Sunday, 20 April 2014

Chère amie - A Dear Lady Friend

CHÈRE AMIE

Noun phrase. Plural chères amies. Late 18th century.
[French, literally 'dear (woman) friend'.]

A female lover; a mistress.

As Lexicolatry has covered words for male lovers, it seems only fitting that it covers female lovers too, and chère amie is as beautifully euphemistic as it is French. "She's only a friend, darling, I promise. A dear friend. A dear, dear, dear friend indeed ..."

Are you, have you ever been, or would you ever be a chère amie?

Do you think using a deliciously romantic-sounding French euphemism would ever mollify an angry wife?

Do please leave your dearest, friendliest comments in the box below.

4 comments:

  1. I think it's a shame this phrase doesn't just mean dear friend. Bit of a waste methinks!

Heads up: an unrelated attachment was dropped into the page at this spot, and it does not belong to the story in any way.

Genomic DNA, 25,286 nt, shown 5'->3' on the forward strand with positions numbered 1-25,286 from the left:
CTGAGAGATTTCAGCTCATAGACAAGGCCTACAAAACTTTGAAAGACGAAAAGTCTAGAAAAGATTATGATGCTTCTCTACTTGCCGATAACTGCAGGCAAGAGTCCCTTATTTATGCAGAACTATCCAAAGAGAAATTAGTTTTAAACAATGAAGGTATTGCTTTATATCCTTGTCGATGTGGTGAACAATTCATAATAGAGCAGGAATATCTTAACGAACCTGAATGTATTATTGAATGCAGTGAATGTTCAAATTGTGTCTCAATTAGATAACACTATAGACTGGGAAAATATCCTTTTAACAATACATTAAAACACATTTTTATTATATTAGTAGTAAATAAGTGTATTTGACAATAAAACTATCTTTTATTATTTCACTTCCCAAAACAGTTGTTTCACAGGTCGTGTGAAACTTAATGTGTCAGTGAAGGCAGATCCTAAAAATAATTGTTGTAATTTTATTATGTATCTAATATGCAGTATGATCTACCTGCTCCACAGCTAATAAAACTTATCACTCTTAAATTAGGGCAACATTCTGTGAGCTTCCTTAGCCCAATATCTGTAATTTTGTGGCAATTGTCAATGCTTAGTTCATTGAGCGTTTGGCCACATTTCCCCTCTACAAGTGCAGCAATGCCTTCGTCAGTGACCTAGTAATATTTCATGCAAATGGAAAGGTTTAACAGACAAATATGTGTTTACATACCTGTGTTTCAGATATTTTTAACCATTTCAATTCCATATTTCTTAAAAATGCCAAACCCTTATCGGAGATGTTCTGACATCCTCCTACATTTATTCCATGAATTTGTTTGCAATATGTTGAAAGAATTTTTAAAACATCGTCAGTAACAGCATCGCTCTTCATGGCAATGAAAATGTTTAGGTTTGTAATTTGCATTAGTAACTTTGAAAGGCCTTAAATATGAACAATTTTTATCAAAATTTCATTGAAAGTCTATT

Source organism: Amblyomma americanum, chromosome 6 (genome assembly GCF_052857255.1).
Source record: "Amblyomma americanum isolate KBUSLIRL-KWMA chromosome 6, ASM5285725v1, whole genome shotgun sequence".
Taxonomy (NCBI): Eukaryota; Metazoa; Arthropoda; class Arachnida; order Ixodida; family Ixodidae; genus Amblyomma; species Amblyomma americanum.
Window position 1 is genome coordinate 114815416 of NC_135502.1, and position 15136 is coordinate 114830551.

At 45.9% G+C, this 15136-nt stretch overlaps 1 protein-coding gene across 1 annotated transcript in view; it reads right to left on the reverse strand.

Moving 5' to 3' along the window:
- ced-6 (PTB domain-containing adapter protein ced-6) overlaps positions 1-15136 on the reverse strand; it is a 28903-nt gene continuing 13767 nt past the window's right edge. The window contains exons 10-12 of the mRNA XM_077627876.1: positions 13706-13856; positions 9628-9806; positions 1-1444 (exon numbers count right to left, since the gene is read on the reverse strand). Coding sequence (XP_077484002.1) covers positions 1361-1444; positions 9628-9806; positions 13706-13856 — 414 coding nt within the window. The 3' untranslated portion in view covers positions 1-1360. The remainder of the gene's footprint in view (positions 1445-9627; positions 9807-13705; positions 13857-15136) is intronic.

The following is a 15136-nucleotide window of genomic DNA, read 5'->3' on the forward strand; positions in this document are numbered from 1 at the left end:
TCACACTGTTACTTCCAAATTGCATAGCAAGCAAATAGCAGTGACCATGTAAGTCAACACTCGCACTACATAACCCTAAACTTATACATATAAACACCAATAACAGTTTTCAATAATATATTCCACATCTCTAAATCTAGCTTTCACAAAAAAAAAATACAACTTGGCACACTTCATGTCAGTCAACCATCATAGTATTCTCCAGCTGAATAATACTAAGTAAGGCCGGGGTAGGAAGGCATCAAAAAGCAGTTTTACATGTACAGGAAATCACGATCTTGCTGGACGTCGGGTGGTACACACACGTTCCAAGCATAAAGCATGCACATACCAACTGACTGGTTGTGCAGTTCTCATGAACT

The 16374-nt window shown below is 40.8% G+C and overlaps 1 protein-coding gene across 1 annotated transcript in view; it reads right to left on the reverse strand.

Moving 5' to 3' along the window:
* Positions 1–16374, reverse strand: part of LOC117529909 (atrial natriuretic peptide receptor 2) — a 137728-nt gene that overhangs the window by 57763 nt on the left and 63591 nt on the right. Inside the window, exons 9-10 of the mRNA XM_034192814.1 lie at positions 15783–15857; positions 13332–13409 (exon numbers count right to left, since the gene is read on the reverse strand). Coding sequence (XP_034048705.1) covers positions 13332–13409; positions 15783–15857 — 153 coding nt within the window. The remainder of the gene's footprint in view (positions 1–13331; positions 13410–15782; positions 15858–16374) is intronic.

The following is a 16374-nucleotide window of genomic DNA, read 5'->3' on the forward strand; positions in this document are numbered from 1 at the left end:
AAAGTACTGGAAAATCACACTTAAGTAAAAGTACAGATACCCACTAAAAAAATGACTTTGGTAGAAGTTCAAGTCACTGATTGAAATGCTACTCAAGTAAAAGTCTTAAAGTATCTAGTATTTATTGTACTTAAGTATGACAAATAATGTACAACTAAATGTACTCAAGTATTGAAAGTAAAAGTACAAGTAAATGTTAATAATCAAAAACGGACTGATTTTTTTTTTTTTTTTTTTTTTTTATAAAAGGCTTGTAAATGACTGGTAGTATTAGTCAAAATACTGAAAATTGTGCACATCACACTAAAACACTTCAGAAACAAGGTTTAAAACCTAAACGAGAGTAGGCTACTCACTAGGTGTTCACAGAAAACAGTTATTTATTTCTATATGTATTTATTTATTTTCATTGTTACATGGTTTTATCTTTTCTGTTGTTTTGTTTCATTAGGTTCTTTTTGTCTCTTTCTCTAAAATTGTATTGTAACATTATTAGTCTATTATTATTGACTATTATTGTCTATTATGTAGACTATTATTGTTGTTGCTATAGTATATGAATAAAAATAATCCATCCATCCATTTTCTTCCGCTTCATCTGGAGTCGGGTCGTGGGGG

Oh, and there's no euphemism that would mollify me if my husband found himself a dear, dear, dear, dear friend!!

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    1. No, I don't think so either, Jingles - some things are just beyond the power of euphemisms.

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  2. I don't think I've ever been someone's chère amie in the sexual kind of way. Unless people have been keeping secrets from me.

    Also, I'm with Jingles. Chère or not, a whipping he's got. Unless that's something he's into. Huh. Relationships are hard.

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    Replies
    1. Yeah, I think it's pretty unanimous that the 'dear friend' line is just not gonna work.

      Ah well. Better stick to mahogany.

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